Inspired by her Polish grandmother’s culinary skills, the owner of Enjoy To Cook launched a menu-planning service featuring recipes for comforting, sumptuous Eastern European cuisine. Subscribers receive seven recipes each week, including main courses, salads, soups, and desserts. Each recipe comes with an easy-to-follow grocery list that makes shopping trips quick and efficient, leaving more time to stir pots of creamy white borscht or bake Polish poppy-seed rolls at home.
Though chef Nadege Fleurimond was once forced to stretch her culinary creativity as a contestant on Food Network's Chopped, she experiments in the kitchen every day. Her menus blend a unique array of American, French, Italian, Latin, and Caribbean recipes into dishes for all on- and off-camera occasions. Her culinary teams follow her instructions to build international entrees and desserts, passed appetizers, and cocktails during festive buffets and lavish sit-down dinners.
When Chef Nadege and her staff aren’t traveling to events all over the East Coast, they host local group cooking lessons. These informal classes have taught guests to decorate cakes, simmer Thai curries, and cook traditional Caribbean dishes. They also host regular events, such as themed dinner parties and knitting circles using handmade pasta.
Most kids love cake, but not many of them turn their early mixing-bowl experiments into a lifelong art and passion. That's what owner Ingrid H. has done at Cakalicious Cakes, where she applies an exuberant spirit and a gift for elaborate decorations to treats ranging from mini cupcakes to five-tier wedding cakes.
She pays just as much attention to the flavors of course. Cupcakes come in teasing flavors such as Peach Bellini and Bailey's, which get crowned by buttercream, cream-cheese, or fruit toppings. Larger cakes conceal other fillings such as chocolate hazelnut or dulce-de-leche caramel between their layers. Her large menu of options doesn't prevent her from constantly seeking out new recipes—and these days, she has three kids of her own to help as taste-testers.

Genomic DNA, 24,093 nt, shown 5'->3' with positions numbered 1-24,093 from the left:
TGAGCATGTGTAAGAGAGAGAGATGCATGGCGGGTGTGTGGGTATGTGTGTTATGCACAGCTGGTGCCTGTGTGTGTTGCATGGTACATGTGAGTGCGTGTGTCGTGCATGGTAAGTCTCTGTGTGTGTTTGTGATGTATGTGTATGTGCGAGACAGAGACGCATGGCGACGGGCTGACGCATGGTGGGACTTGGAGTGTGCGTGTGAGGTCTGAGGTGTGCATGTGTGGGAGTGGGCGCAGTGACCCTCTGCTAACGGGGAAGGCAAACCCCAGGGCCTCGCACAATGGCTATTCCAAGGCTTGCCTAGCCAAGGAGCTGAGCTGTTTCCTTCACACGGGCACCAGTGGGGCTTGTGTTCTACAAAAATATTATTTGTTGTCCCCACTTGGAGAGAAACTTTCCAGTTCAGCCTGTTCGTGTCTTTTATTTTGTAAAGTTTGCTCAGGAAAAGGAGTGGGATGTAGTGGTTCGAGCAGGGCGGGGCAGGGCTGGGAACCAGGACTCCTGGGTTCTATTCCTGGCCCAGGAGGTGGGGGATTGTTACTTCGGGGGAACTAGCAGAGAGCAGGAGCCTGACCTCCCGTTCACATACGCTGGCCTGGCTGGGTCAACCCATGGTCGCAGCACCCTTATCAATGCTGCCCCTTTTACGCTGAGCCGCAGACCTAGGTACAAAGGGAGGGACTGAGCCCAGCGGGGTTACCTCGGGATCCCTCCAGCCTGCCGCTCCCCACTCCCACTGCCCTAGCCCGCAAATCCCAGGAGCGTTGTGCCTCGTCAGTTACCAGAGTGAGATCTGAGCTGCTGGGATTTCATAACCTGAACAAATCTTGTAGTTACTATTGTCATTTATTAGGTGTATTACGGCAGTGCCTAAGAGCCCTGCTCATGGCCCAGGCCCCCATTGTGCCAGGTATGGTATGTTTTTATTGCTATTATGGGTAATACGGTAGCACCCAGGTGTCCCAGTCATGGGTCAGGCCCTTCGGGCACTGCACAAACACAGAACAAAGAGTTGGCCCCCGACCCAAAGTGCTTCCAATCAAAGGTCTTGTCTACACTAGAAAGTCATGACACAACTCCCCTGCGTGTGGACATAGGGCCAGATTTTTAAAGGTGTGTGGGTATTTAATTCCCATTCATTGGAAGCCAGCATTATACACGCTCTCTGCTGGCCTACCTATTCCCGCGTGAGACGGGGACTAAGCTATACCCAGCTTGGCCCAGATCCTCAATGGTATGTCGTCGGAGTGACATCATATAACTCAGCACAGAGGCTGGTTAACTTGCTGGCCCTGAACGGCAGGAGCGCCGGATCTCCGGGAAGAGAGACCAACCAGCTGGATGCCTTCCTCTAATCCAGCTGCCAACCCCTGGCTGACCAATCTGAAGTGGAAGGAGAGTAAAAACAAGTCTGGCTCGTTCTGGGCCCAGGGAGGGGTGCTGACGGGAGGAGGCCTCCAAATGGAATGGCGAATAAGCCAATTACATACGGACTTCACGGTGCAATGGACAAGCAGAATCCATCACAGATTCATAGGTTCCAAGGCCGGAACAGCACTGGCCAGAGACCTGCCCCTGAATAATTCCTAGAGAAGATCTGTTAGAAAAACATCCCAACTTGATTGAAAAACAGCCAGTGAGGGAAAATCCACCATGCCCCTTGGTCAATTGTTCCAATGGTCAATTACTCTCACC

Inside the kitchen of TriniSoul, students get the opportunity to face down the scotch bonnet—a lantern-shaped pepper that smolders with 50 times more heat than a jalapeño. The heavy-duty pepper is just one of the extraordinary ingredients introduced to students by Chef D, a Caribbean native who holds court during cooking classes that center around the recipes she grew up enjoying. Her foray into culinary instruction started as a few simple classes on the cuisine of Trinidad and Tobago, but her teaching style developed a rabid following, and Chef D's curriculum has grown to cover many types of Caribbean cuisine as well as American-style soul fare. More than 6,000 students have enrolled in Chef D's classes, which can accommodate groups of up to 24 in TriniSoul's kitchen as well as private instruction in one's own kitchen or properly equipped subway car.
Chef Onique Oliver is no stranger to high-profile clientele. She catered a meal for Mariah Carey’s wedding party in the ’90s (Michael Jackson was in attendance), prepared a meal for the 50th anniversary of a prominent New York senator, and once held the post of Brooklyn Chamber of Commerce’s signature caterer. But at Shepsmeri's Kitchen, her clientele consists solely of students. Through private and public cooking classes, she introduces her pupils to seasonally inspired dishes packed with local ingredients. The classes welcome both master chefs and first-time cooks.
Choc-Oh-Lot Plus's artistic confectioners sweeten up kitchen repertoires with a two-hour course in cookie decorating. With an instructor's step-by-step guidance, students handcraft seasonally shaped sugar cookies adorned with frosting to transform treats into Halloween pumpkins, Thanksgiving turkeys, and Labor Day W-2 forms. Utilizing a squeezable pastry bag, hands top cookies with royal icing, learning the tricks needed to craft aesthetically pleasing batches of sugary shapes. Take-home recipes encourage patrons to continue practicing at home, so they can eventually fashion treats in themes as diverse as Inspector Gadget's rolodex of mechanics. Students should bring their own containers to take their cookies home in.